So-called non-steroidal anti-inflammatory drugs (NSAIDs), such as ibuprofen, diclofenac and naproxen, seem to work better when there is clear evidence of an inflammatory cause, such as arthritis or an injury. They should not be used for long periods unless you have discussed it with your doctor. If you take them for long periods, there's an increased risk of stomach upset, including bleeding, and kidney and heart problems. Don't take more Ibuprofen than the recommended dose, as this will increase the risk of serious side effects.
Aspirin is another type of NSAID. It produces the same kind of side effects as other NSAIDs, but is not as effective as a painkiller, which means it's not usually prescribed for pain. It is dangerous for children under 16.
Codeine doesn’t work very well on its own. It works better when combined with paracetamol in a single pill. You can buy co-codamol (paracetamol and low-dose codeine) over the counter. Higher-dose opioids have to be prescribed. Medium-strength prescribed painkillers can cause dependency, which means that when you stop taking them you may feel unwell for a short period. If you need more and more of these drugs, contact your GP or other healthcare professional for advice.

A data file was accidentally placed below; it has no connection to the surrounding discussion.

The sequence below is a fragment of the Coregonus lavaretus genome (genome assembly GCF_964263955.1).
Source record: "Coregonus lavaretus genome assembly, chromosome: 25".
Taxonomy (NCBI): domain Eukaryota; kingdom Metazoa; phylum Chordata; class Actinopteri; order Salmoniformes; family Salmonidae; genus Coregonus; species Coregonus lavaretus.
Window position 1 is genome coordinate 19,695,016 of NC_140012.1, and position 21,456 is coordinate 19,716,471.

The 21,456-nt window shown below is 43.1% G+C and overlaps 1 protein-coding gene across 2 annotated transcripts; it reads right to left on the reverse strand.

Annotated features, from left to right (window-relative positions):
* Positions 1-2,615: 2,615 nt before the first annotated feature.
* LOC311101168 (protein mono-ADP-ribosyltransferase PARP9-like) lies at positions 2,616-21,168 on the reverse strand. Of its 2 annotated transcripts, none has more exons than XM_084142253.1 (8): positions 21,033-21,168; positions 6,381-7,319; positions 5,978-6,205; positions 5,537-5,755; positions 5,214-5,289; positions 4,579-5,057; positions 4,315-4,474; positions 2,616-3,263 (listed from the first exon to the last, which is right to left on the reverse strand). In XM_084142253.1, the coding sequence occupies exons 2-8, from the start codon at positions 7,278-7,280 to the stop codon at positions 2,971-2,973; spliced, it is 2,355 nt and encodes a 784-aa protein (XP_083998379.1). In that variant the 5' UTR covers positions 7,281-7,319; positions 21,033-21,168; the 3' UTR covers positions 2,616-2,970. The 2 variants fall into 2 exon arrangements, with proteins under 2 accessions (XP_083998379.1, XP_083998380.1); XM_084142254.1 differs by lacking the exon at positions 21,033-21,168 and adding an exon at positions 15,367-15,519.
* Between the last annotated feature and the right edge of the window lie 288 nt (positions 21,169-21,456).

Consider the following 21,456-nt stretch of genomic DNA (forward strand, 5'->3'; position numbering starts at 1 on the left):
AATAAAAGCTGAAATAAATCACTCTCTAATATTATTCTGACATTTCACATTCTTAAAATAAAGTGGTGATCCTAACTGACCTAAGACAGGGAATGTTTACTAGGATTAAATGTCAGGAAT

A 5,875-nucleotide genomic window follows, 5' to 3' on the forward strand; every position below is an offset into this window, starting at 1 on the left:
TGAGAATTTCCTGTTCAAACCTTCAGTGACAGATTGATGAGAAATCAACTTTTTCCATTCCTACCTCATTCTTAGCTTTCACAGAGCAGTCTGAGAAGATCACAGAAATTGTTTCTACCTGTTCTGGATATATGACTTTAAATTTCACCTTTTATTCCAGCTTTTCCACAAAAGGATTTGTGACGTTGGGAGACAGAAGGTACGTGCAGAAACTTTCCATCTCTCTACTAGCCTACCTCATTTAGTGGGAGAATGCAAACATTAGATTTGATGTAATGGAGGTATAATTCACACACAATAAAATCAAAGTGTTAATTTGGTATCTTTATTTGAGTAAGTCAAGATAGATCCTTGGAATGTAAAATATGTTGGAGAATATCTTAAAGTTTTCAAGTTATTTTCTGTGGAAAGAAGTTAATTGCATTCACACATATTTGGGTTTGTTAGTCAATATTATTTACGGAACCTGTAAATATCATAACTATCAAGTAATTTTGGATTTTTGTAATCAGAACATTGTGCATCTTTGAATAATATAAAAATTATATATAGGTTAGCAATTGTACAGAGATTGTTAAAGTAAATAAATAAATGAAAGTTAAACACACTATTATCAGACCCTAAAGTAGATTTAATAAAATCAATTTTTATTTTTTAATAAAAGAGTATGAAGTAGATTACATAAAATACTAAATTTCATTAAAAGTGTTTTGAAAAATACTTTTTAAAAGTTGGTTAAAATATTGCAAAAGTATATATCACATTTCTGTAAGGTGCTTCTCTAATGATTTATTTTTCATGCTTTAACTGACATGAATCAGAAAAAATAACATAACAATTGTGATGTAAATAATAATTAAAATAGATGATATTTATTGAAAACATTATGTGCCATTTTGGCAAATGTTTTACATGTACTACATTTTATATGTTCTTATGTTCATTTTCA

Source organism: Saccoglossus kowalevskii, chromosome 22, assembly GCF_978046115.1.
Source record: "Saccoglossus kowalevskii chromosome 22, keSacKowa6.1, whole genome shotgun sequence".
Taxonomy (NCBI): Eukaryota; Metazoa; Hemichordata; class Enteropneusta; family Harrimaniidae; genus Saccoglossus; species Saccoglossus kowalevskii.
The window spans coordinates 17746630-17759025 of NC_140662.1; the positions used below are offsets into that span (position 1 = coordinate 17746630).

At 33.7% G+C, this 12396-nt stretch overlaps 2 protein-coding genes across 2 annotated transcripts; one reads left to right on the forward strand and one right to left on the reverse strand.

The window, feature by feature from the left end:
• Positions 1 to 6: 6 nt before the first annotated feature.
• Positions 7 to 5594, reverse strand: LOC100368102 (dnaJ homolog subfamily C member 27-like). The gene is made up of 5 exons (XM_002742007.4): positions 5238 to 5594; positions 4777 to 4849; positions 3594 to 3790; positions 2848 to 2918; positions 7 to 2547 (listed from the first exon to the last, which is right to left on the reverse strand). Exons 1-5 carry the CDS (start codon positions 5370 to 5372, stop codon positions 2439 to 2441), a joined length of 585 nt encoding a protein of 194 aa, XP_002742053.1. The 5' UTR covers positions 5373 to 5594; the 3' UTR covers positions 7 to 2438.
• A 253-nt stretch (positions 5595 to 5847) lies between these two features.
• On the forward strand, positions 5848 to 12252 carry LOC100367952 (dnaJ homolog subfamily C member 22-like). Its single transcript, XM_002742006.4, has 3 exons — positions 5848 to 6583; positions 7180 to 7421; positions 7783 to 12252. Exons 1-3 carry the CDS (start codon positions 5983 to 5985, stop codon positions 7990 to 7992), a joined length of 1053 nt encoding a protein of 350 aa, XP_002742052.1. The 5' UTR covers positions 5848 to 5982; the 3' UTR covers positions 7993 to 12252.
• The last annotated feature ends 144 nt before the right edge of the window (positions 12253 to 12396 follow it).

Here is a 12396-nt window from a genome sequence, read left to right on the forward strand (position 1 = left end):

Effervescent painkillers are high in salt, containing up to 1g per tablet. Too much salt can raise your blood pressure, which puts you at increased risk of health problems such as heart disease and stroke. You may want to consider switching to a non-effervescent painkiller, especially if you've been advised to watch or reduce your salt intake.
Amitriptyline is a drug for depression and gabapentin is a drug for epilepsy. Each of these medicines can also be used to treat pain caused by nerve sensitivity or nerve damage, such as shingles, diabetes nerve pain and sciatica. You don’t have to have depression or epilepsy for these tablets to help your nerve pain. Amitriptyline and gabapentin both have to be prescribed by a GP. Side effects include drowsiness and dizziness.
Morphine and morphine-like drugs (such as oxycodone, fentanyl and buprenorphine) are the strongest painkillers there are. Some come as a patch, but they all work in similar ways and should only be used for severe pain. They will only be prescribed after consultation with your GP or a pain specialist. The dose and your response will be closely monitored. These drugs should only be used as part of a long-term plan to manage your pain. You can learn more about painkillers here.
Seek emergency medical attention if a child taking this medicine has any of the following life-threatening side effects: noisy breathing, sighing, slow breathing with long pauses between breaths; being unusually sleepy or hard to wake up; blue colored lips.
It is a narcotic pain-reliever and cough suppressant similar to morphine and hydrocodone. Moreover, a small amount is converted to morphine in the body. The precise mechanism of action is not known; however, like morphine, it binds to receptors in the brain (opioid receptors) that are important for transmitting the sensation of pain throughout the body and brain. It increases tolerance to pain, decreasing discomfort, but it will still be apparent to the patient. In addition to reducing pain, it also causes sedation drowsiness and depresses breathing. It frequently is combined with acetaminophen (Tylenol) or aspirin for more effective relief.